Stakeholders push for India inland review

Stakeholders push for India inland review

A recent study by the Asian Development Bank found India’s domestic water transportation for freight handling has not kept pace with growing demand. Photo credit: Maersk Line (India).

High logistics costs — a long-running, elephantine problem undermining the competitiveness of Indian export-import merchandise — became the focal point of stakeholder deliberations at a shipping summit in Cochin last week.

Conference panelists and delegates generally agreed that while the government has been working harder than ever to streamline procedures and improve supply chain fluidity, there are still some areas that need regulatory standardization and refinement to alleviate trade bottlenecks.

They highlighted that the absence of a robust policy framework for coastal trade is hurting growth of what the government believes is the key element in lowering first and last-mile logistics costs for shippers and consumers.

Capt. Ashish Chauhan, COO of Shreyas Shipping and Logistics, said Indian ports have essentially been designed to handle export-import trade and as such, terminal stakeholders will need to move away from a culture that has long prioritized mainline calls offering greater economies of scale for the development of coastal shipping and inland waterways. Mumbai-based Shreyas Shipping offers a countrywide coastal network.

Julian Bevis, Maersk’s senior director for South Asia, reiterated a viewpoint held by foreign carriers that India’s liberalized cabotage program has accelerated domestic transshipment and coastal activities. However, he cited investor concerns about government tariff incentive guidelines for coastal calls, given the private terminal operators’ concession obligations toward landlord ports, or the government.

Generally, terminals are obligated to offer a rebate of up to 40 percent of the normal tariff — along with priority berthing arrangements — for coastal traffic, and a similar proactive approach has also gained ground for transshipment handling following cabotage law reforms in May 2018.

Bevis also said a re-look at the complex regulatory pricing model for build-operate-transfer (BOT) contracts and the creation of a well-defined, national coastal policy can boost the confidence of the freight transportation community and thereby help India transform itself into a major logistics hub.

Need for ‘plug-and-play’ solution

Vinita Venkatesh, director of the Krishnapatnam Container Terminal (renamed the Navayuga Container Terminal), also called for a robust regulatory system for intra-country freight transportation — one that can prove to be a “plug-and-play” solution.

Cargo owner representatives said because production sites are mostly in the interior, overland logistics networks play an integral role in originating and terminating shipments and as such, high inland costs have a negative impact on the economic and environmental benefits offered by short-sea offerings.

Concerns about an “abrupt” pricing strategy adopted by rail operators were also raised by shipper and short-sea industry leaders. According to them, rail companies have shown a tendency to drastically lower their hauling rates when they spot any long-term, regular bulk cargo opportunities targeted by coastal carriers, which they said is an unhealthy and cynical approach.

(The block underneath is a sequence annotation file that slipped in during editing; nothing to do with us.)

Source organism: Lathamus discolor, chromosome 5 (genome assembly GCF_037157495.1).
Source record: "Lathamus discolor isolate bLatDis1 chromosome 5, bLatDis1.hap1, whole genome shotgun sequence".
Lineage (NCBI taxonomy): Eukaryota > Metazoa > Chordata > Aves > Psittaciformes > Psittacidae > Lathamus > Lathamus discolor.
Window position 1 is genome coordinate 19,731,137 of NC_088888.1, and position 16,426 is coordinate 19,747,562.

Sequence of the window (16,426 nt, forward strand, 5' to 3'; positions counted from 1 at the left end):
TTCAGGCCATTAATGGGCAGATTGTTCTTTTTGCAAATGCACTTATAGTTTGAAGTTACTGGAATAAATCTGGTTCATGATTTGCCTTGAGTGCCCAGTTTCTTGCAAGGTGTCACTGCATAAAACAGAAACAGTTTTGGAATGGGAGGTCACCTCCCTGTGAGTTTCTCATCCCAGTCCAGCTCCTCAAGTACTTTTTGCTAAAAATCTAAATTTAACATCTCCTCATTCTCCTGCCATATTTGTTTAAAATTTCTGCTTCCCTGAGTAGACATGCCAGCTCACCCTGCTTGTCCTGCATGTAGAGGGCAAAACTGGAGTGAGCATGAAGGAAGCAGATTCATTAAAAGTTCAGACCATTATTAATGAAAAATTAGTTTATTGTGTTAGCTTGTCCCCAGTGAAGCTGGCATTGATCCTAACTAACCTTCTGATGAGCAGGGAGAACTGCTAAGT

Stakeholders also urged the government to explore the possibility of broadening the reach of the collaborative digital portal, Port Community System, to coastal trade.

Officials from India’s Ministry of Shipping said the government remains committed to further improving supply chain efficiency and is regularly holding consultations with various stakeholders to try to resolve trade issues. 

Rabindra Agarwal, joint secretary at the Indian Ministry of Shipping, said current guidelines enable major ports to extend a 40 percent discount on vessel and container-related charges to incentivize coastal calls and that ports can independently decide on tariff concessions beyond that level.

Inland freight handling well below average

A recent study by the Asian Development Bank (ADB) stated that despite being blessed with a vast coastline and extensive river networks, India’s domestic water transportation for freight handling has not kept pace with growing demand and remains significantly below the global average. The ADB put India’s share in that trade segment at just 6 percent, compared with 34 percent in Japan, 28 percent in Italy, 24 percent in China, 17 percent in Brazil, and 12 percent in the United States. 

To turn things around, the Indian government has lately accelerated investment in the development of inland waterways, with a total of 111 projects currently in various stages of implementation by the Inland Waterways Authority of India (IWAI). An 864-mile marine highway between Kolkata and Varanasi via the Ganges River, which opened in 2016, has already caught the eye of major carriers, particularly Maersk, looking to expand their footprint in the eastern corridor — a fact also highlighted by Maersk officials at the event.

Those efforts are arguably paying off. According to government data, cargo transportation on inland waterways soared to 72.31 million tons in fiscal year 2018-19, up 31 percent from 55.03 million tons in 2017-18.

Bency Mathew can be contacted at